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Umeda T.,National Institute for Physiological science NIPS | Umeda T.,Yokohama City University | Funakoshi K.,Yokohama City University
Neuroscience Research | Year: 2014

It is well recognized that a juvenile brain is more plastic than an adult brain and often undergoes better functional recovery following cortical injury. Infants treated with hemispherectomy to cure intractable epilepsy often exhibit restored normal motor function in the extremities contralateral to the lesion. Neuronal mechanisms of functional recovery after such a large cortical damage at a young age have been studied using animals with a similar lesion, hemidecortication. In such animals, descending pathways from the undamaged sensorimotor cortex to the ipsilateral forelimb motoneurons are reorganized as restoring normal motor function of the forelimb contralateral to the injury. Similar aberrant pathways from the motor cortex to the ipsilateral motoneurons are also generated following suppression of cortical activity in the other hemisphere, suggesting the development of contralateral connections in an activity-dependent manner in normal animals. Thus, formation of ipsilateral descending pathways following neonatal hemidecortication might be due to a loss of balance in cortical activity between the two hemispheres. Studies using animal models of neonatal cortical injury can reveal mechanisms of neural development and may help to establish therapeutic strategies to facilitate recovery from human juvenile cortical injury. © 2013 Elsevier Ireland Ltd and the Japan Neuroscience Society. Source

Satake S.I.,National Institute for Physiological science NIPS | Satake S.I.,Graduate University for Advanced Studies | Inoue T.,Okayama University | Imoto K.,National Institute for Physiological science NIPS | Imoto K.,Graduate University for Advanced Studies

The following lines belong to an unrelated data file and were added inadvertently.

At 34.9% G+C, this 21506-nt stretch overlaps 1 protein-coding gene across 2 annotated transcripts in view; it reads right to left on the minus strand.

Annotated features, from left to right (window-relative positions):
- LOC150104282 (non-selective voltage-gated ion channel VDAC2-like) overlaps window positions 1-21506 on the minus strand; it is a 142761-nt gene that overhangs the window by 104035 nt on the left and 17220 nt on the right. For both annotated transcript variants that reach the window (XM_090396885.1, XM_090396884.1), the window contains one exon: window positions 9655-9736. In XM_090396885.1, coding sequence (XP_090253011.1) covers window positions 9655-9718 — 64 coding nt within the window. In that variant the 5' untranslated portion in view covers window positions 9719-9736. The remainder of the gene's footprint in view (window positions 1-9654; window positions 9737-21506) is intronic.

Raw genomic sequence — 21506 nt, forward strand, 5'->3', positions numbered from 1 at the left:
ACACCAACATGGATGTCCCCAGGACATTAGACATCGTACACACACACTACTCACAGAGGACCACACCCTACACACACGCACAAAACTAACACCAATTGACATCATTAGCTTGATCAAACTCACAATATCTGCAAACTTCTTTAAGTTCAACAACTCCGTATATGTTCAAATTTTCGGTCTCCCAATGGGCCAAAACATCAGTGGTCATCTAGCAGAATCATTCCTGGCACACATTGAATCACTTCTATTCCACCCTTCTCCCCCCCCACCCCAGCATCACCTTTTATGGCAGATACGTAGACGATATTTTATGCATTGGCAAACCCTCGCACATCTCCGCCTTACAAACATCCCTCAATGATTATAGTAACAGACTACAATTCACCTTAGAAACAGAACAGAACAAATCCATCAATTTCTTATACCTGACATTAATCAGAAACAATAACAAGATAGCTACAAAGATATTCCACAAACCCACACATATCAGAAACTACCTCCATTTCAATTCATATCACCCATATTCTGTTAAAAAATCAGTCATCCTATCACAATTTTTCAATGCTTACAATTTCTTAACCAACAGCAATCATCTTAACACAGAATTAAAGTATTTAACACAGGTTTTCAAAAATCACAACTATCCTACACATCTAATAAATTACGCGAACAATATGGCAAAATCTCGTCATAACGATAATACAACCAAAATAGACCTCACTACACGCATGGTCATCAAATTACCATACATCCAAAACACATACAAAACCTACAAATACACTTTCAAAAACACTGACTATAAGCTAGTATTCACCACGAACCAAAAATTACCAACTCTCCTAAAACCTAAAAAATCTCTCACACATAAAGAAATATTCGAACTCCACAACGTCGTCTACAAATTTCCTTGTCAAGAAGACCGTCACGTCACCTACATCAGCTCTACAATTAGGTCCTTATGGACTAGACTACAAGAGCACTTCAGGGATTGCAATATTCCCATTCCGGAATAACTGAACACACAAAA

Cerebellum | Year: 2016

The number of synaptic vesicles released during fast release plays a major role in determining the strength of postsynaptic response. However, it remains unresolved how the number of vesicles released in response to action potentials is controlled at a single synapse. Recent findings suggest that the Cav2.1 subtype (P/Q-type) of voltage-gated calcium channels is responsible for inducing presynaptic multivesicular release (MVR) at rat cerebellar glutamatergic synapses from granule cells to molecular layer interneurons. The topographical distance from Cav2.1 channels to exocytotic Ca2+ sensors is a critical determinant of MVR. In physiological trains of presynaptic neurons, MVR significantly impacts the excitability of postsynaptic neurons, not only by increasing peak amplitude but also by prolonging decay time of the postsynaptic currents. Therefore, MVR contributes additional complexity to neural encoding and processing in the cerebellar cortex. © 2015, Springer Science+Business Media New York. Source

Inagaki-Ohara K.,University of Ryukyus | Inagaki-Ohara K.,National Institute for Physiological science NIPS | Inagaki-Ohara K.,Research Center for Hepatitis and Immunology | Mayuzumi H.,University of Ryukyus | And 7 more authors.
Oncogene | Year: 2014

Leptin acts on its receptor (ObR) in the hypothalamus to inhibit food intake and energy expenditure. Leptin and ObR are also expressed in the gastrointestinal tract; however, the physiological significance of leptin signaling in the gut remains uncertain. Suppressor of cytokine signaling 3 (SOCS3) is a key negative feedback regulator of ObR-mediated signaling in the hypothalamus. We now show that gastrointestinal epithelial cell-specific SOCS3 conditional knockout (T3b-SOCS3 cKO) mice developed gastric tumors by enhancing leptin production and the ObRb/signal transducer and activator of transcription 3 (STAT3) signaling pathway. All T3b-SOCS3 cKO mice developed tumors in the stomach but not in the bowels by 2 months of age, even though the SOCS3 deletion occurred in both the epithelium of stomach and bowels. The tumors developed in the absence of the inflammatory response and all cKO mice died within 6 months. These tumors displayed pathology and molecular alterations, such as an increase in MUC2 (Mucin 2, oligomeric mucus/gel-forming) and TFF3 (trefoil factor 3), resembling human intestinal-type gastric tumors. Administration of antileptin antibody to T3b-SOCS3 cKO mice reduced hyperplasia of gastric mucosa, which is the step of the initiation of gastric tumor. These data suggest that SOCS3 is an antigastric tumor gene that suppresses leptin overexpression and ObRb/STAT3 hyperactivation, supporting the hypothesis that the leptin/ObRb/STAT3 axis accelerates tumorigenesis and that it may represent a new therapeutic target for the treatment of gastric cancer. © 2014 Macmillan Publishers Limited. Source